"The ChorioAnchor has the potential to reduce these complications by providing mechanical support to the chorioamniotic membranes following fetal surgery, thus reducing the risk for chorioamniotic separation and PPROM," says Dr. Jimmy Espinoza of Texas Children's and BCM in a news release. "The additional support from the NICHD in the form of a Phase II SBIR grant will significantly help in refining the ChorioAnchor device with the objective of obtaining an investigational device exemption from the FDA to evaluate the efficacy and safety of the device in fetal surgeries."

Zibrio named honoree at CES Innovation Awards

The Zibrio SmartScale received national recognition at CES this year. Courtesy of Zibrio

Houston-based Zibrio, which developed a scale for measuring balance, has been named an honoree for CES Innovation Awards. The company has been invited to exhibit in the 2020 showcase.

Zibrio, founded in 2015 by Katharine Forth and Erez Lieberman Aiden, has a technology that came out of the founders' research at NASA. The medical device allows users to keep track of their balancing abilities as its convenient for them, and is especially helpful for the aging population.

3 reasons venture capitalists say no, according to University of Houston research

Houston Voices

One of the most common questions that pops up in startup circles is, "Why did they turn me down?" There are myriad reasons why a venture capitalist might turn down pitches and decline funding. Here, I'll present the three most common.

They don't understand your business

Einstein once said, "If you cannot explain it to a six-year old, you don't understand it yourself."

If you spend an entire presentation showing well-researched facts and figures, talking about how groundbreaking your idea is, and presenting detailed charts and graphs, but your audience still has no idea what you do, you're in trouble.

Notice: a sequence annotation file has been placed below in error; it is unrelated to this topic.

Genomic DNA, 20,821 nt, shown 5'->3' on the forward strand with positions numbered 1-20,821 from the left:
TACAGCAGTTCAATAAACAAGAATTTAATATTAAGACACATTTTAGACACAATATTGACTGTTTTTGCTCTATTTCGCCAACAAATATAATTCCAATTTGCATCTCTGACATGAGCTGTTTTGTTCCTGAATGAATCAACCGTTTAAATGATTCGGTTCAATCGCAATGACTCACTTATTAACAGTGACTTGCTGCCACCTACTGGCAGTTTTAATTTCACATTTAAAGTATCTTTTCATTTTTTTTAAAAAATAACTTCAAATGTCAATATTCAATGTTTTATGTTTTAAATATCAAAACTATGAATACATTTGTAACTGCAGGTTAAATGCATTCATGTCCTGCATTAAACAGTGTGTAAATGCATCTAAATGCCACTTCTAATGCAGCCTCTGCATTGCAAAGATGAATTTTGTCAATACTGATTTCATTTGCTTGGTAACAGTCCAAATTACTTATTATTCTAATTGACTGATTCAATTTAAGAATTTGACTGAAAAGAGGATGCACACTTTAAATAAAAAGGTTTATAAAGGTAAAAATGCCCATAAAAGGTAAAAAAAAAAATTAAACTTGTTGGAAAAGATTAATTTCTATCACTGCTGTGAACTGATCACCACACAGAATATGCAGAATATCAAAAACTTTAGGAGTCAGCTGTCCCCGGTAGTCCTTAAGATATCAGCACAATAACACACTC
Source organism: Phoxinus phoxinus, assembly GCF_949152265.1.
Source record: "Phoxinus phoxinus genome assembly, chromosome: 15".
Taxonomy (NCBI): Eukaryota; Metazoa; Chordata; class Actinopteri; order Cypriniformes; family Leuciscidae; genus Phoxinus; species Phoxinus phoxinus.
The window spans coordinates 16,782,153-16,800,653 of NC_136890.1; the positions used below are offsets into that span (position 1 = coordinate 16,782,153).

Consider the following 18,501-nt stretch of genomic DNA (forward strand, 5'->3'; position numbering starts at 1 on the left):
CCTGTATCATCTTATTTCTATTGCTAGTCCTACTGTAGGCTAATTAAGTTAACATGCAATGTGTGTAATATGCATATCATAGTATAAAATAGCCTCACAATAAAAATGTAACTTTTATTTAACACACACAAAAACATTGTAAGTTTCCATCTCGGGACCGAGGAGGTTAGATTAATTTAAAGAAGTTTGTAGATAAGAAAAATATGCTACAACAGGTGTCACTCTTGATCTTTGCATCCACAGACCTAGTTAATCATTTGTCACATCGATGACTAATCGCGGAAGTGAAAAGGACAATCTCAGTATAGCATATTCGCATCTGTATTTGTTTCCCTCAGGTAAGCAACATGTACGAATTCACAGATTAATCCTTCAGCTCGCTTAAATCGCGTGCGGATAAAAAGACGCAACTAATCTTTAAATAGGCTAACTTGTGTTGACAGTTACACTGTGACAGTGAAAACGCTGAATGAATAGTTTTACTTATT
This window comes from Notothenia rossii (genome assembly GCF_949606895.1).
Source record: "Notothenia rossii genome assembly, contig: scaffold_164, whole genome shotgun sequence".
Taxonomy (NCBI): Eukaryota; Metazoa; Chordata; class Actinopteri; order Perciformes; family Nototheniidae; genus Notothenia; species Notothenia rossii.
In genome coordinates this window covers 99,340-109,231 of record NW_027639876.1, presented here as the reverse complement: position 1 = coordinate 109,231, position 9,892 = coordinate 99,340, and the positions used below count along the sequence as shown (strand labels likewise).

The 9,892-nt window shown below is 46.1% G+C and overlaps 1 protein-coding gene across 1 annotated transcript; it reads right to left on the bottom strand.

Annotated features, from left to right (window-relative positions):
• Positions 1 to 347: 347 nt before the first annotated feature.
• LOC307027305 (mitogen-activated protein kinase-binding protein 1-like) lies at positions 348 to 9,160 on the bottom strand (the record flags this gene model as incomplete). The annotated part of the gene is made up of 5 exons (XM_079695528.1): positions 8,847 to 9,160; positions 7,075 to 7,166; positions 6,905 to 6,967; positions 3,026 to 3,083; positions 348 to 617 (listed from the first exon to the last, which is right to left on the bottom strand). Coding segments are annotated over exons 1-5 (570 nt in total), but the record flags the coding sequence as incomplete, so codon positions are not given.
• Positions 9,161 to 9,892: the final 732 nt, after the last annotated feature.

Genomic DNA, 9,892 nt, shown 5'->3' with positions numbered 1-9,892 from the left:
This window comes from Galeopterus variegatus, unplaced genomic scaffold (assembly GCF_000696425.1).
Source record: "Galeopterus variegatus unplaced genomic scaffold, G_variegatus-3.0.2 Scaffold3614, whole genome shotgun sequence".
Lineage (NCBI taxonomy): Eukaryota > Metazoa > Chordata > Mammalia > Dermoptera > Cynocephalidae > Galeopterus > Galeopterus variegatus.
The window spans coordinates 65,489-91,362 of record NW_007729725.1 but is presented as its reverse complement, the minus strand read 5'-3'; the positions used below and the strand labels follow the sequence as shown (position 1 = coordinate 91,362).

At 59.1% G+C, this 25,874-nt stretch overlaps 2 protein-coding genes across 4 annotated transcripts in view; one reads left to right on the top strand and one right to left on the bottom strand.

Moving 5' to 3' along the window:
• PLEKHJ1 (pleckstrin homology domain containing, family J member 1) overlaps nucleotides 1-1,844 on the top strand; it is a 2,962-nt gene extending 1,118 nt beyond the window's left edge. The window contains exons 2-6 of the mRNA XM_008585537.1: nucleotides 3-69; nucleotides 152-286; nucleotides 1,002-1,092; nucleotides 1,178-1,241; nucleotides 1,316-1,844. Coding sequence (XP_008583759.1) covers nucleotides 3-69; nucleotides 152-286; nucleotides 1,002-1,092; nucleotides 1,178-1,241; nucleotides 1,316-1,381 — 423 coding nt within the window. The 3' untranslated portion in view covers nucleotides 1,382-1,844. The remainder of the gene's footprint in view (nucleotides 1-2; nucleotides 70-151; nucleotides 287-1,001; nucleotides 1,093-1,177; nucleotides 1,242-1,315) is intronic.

Moreover, avoid overusing jargon and esoteric terms in your pitch. Speak simply.

If you cannot explain in simple terms what your startup does and why it's marketable, potential investors have no reason to believe you will know what you're doing with their money. To sum up, they'll think you don't understand your own business.

They don't think you've done the legwork

Some venture capitalists invest in early stage startups, so it's totally normal for them to sit through pitches where a product has not even been built yet. Consequently, the problem comes when it becomes evident the startup founder has failed to do any legwork. As a result, investors are likely to feel insecure about giving their money to someone who couldn't even do simple research.

Sure, the product hasn't been built, but that is not an excuse to sit back on cruise control. In other words, don't take your foot off the gas. Move forward constantly and don't stop learning more about your industry.

What have you done for customer development? Customer discovery? How many potential customers have you talked to? How much would they pay for your product or service? Have you studied the competitive dynamics of the market for which you will enter? Who is your competition and what are their strengths and weaknesses? You get the picture.

Certainly, one big misstep among startup founders is that they tend to believe work should not be done until they attain funding. Wrong. During your struggle to attain money, you should be busy learning everything about your industry, market, and customers. That way, once you finally get that meeting with an investor, they will feel much more confident that you will use their money intelligently.

They don't see that you have a strategy